U.S. government websites are affected by a flaw enabling anyone to generate URLs that redirect to external websites with their domains – a perfect tool for bad actors to spread malware and acquire personal information.

The issue was first reported by Gizmondo a year ago. A wide variety of U.S. government sites were misconfigured, allowing porn bots to generate links that redirected users to hard-core porn sites. Among the websites affected there is the Justice Department’s Amber Alert site, of which links redirected to erotic material.

Some government offices addressed the problem by changing the settings following Gizmodo’s report. Unfortunately, the problem persists and is affecting several new websites. It seems that the porn bots are preying on the poorly configured sites, creating a serious security issue.

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Masquerading malicious links to appear official can be a useful tool in the hands of cyber-criminals. The redirects may be used for conducting phishing campaigns, encouraging the user to hand over personal information such as names, addresses, and other sensitive data.

A report that appeared last week on StateScoop reported that a foreign hacker created some fake versions of government websites across the U.S. to steal information from small and medium-sized companies. The fake websites mimicked those belonging to officials in San Mateo-California, Tampa-Florida, North Las Vegas-Nevada, and Dallas County, Texas.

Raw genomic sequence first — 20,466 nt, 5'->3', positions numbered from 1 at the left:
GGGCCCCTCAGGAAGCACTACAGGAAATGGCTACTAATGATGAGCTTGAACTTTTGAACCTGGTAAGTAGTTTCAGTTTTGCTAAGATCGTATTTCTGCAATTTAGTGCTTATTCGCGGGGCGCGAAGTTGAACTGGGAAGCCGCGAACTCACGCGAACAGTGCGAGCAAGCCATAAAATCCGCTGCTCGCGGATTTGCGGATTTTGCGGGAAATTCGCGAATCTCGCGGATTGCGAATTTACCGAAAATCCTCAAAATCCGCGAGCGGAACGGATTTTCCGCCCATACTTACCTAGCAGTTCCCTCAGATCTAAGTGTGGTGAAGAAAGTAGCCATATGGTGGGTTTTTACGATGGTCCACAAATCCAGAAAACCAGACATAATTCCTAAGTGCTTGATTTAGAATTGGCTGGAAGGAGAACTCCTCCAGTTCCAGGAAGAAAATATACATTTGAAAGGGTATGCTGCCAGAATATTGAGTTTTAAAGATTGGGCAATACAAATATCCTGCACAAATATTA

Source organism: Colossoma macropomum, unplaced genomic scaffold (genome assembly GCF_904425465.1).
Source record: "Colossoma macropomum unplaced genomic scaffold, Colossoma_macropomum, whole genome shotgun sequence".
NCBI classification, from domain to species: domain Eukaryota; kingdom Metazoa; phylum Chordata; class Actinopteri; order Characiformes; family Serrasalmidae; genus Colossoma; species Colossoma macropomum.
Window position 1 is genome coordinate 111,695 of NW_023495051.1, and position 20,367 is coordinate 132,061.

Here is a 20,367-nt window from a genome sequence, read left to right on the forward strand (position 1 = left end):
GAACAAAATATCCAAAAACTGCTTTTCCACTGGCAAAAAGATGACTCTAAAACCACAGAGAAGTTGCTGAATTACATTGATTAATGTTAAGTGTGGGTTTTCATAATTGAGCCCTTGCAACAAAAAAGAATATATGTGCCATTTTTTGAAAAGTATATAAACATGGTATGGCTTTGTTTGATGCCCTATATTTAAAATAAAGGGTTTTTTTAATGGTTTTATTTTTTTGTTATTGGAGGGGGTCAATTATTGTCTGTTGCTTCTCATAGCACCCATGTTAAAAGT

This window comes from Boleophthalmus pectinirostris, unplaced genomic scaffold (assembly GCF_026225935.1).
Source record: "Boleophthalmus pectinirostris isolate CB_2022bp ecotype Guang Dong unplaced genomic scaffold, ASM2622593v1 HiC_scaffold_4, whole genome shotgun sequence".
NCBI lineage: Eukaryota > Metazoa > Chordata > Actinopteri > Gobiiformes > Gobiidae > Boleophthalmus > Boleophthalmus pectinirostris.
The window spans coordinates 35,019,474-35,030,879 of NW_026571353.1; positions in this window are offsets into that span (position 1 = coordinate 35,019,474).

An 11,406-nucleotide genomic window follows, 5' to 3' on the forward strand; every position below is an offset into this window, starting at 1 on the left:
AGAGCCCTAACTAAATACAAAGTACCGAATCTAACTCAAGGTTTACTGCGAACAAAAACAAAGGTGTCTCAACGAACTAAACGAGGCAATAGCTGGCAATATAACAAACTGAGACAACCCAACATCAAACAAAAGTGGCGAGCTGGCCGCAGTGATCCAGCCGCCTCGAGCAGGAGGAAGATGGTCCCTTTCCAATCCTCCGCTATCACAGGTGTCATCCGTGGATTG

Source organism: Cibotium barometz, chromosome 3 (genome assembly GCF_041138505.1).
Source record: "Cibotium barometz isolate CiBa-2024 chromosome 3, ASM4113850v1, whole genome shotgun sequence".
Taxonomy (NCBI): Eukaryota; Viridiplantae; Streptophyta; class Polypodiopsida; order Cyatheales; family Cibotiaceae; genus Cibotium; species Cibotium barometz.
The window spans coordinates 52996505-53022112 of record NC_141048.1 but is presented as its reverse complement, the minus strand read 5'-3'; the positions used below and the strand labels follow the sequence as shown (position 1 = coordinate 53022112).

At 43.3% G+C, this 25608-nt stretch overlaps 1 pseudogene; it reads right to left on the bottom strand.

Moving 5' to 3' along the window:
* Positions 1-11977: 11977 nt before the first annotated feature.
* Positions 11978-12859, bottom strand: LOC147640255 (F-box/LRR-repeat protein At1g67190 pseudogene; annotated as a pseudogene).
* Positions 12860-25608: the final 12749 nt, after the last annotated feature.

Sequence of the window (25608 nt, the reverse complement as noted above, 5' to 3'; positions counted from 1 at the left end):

Google continues to index redirects from government domains that send users to pornographic content. A redirect from Whistleblowers.gov points users to “Free Extreme Brutal Porn Videos.” A link from the Department of Health website Heathfinder.gov directs users to a “Menage A Trois With Russian Teen Babe” video.

This technique – presumably used in an attempt to boost search rankings – could be theoretically used to redirect to websites hosting malware.

According to David Maass, an investigative researcher at the EFF, “this isn’t a problem that requires a cybersecurity contractor to discover.”

“It just comes up through some fairly basic Google searches,” says Maass. “I was able to turn up several dozen agencies in just about 20 minutes of searching. I don’t think it’s a particularly hard problem to fix.”

“What makes it worse is that even after this issue was reported in a national news outlet, it still didn’t trigger a review,” he added.

Gizmodo is currently trying to contact as many affected government agencies as possible.

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